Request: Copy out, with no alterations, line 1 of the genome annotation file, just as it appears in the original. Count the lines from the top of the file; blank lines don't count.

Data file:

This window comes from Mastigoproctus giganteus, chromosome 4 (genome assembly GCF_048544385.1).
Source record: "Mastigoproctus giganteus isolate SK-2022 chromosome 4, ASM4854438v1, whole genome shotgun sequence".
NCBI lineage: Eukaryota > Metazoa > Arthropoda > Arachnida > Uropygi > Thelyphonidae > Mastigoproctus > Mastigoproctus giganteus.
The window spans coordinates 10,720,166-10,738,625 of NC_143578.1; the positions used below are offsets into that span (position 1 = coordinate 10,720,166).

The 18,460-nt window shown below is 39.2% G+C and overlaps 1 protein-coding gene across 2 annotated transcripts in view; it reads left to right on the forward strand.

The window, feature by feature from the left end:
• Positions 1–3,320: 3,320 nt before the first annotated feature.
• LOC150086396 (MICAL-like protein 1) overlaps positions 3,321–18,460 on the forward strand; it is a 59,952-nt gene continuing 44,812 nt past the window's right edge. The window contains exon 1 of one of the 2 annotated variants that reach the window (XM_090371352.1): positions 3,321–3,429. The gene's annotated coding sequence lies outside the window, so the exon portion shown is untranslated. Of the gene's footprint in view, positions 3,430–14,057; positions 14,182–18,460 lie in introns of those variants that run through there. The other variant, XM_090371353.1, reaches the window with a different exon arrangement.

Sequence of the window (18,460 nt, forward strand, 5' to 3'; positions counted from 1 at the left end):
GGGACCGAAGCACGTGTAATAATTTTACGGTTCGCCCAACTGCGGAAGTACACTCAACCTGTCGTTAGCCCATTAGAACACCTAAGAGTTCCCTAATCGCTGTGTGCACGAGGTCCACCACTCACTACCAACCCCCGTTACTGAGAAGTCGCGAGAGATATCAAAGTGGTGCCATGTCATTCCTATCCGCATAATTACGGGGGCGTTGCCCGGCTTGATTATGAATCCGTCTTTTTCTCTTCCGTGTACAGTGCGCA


This window comes from Mastigoproctus giganteus, chromosome 4 (genome assembly GCF_048544385.1).